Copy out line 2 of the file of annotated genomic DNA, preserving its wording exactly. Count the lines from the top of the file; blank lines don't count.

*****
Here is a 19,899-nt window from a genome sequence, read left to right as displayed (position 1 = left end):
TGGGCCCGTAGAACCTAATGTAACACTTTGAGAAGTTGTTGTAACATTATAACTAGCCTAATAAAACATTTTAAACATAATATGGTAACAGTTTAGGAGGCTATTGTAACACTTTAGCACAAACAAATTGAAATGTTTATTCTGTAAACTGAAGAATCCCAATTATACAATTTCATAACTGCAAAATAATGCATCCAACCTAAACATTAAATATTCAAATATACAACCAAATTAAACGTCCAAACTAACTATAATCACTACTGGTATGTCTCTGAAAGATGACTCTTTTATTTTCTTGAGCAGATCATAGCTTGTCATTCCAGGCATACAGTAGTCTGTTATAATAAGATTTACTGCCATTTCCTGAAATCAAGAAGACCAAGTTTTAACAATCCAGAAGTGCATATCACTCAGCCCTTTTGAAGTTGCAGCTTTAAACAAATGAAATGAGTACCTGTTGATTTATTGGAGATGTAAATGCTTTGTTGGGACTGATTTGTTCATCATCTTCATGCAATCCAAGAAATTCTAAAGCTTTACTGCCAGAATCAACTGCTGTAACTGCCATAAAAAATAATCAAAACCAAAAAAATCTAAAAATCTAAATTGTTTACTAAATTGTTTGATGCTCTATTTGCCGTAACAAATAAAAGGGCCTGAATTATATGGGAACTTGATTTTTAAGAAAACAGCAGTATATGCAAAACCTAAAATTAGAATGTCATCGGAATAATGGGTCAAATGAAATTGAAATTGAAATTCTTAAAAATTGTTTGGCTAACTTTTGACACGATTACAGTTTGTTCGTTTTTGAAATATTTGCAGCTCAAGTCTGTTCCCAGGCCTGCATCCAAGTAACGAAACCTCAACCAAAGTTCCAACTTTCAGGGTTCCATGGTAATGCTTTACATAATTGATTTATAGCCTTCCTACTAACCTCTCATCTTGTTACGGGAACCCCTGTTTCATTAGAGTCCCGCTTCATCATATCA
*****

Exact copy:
TGGGCCCGTAGAACCTAATGTAACACTTTGAGAAGTTGTTGTAACATTATAACTAGCCTAATAAAACATTTTAAACATAATATGGTAACAGTTTAGGAGGCTATTGTAACACTTTAGCACAAACAAATTGAAATGTTTATTCTGTAAACTGAAGAATCCCAATTATACAATTTCATAACTGCAAAATAATGCATCCAACCTAAACATTAAATATTCAAATATACAACCAAATTAAACGTCCAAACTAACTATAATCACTACTGGTATGTCTCTGAAAGATGACTCTTTTATTTTCTTGAGCAGATCATAGCTTGTCATTCCAGGCATACAGTAGTCTGTTATAATAAGATTTACTGCCATTTCCTGAAATCAAGAAGACCAAGTTTTAACAATCCAGAAGTGCATATCACTCAGCCCTTTTGAAGTTGCAGCTTTAAACAAATGAAATGAGTACCTGTTGATTTATTGGAGATGTAAATGCTTTGTTGGGACTGATTTGTTCATCATCTTCATGCAATCCAAGAAATTCTAAAGCTTTACTGCCAGAATCAACTGCTGTAACTGCCATAAAAAATAATCAAAACCAAAAAAATCTAAAAATCTAAATTGTTTACTAAATTGTTTGATGCTCTATTTGCCGTAACAAATAAAAGGGCCTGAATTATATGGGAACTTGATTTTTAAGAAAACAGCAGTATATGCAAAACCTAAAATTAGAATGTCATCGGAATAATGGGTCAAATGAAATTGAAATTGAAATTCTTAAAAATTGTTTGGCTAACTTTTGACACGATTACAGTTTGTTCGTTTTTGAAATATTTGCAGCTCAAGTCTGTTCCCAGGCCTGCATCCAAGTAACGAAACCTCAACCAAAGTTCCAACTTTCAGGGTTCCATGGTAATGCTTTACATAATTGATTTATAGCCTTCCTACTAACCTCTCATCTTGTTACGGGAACCCCTGTTTCATTAGAGTCCCGCTTCATCATATCA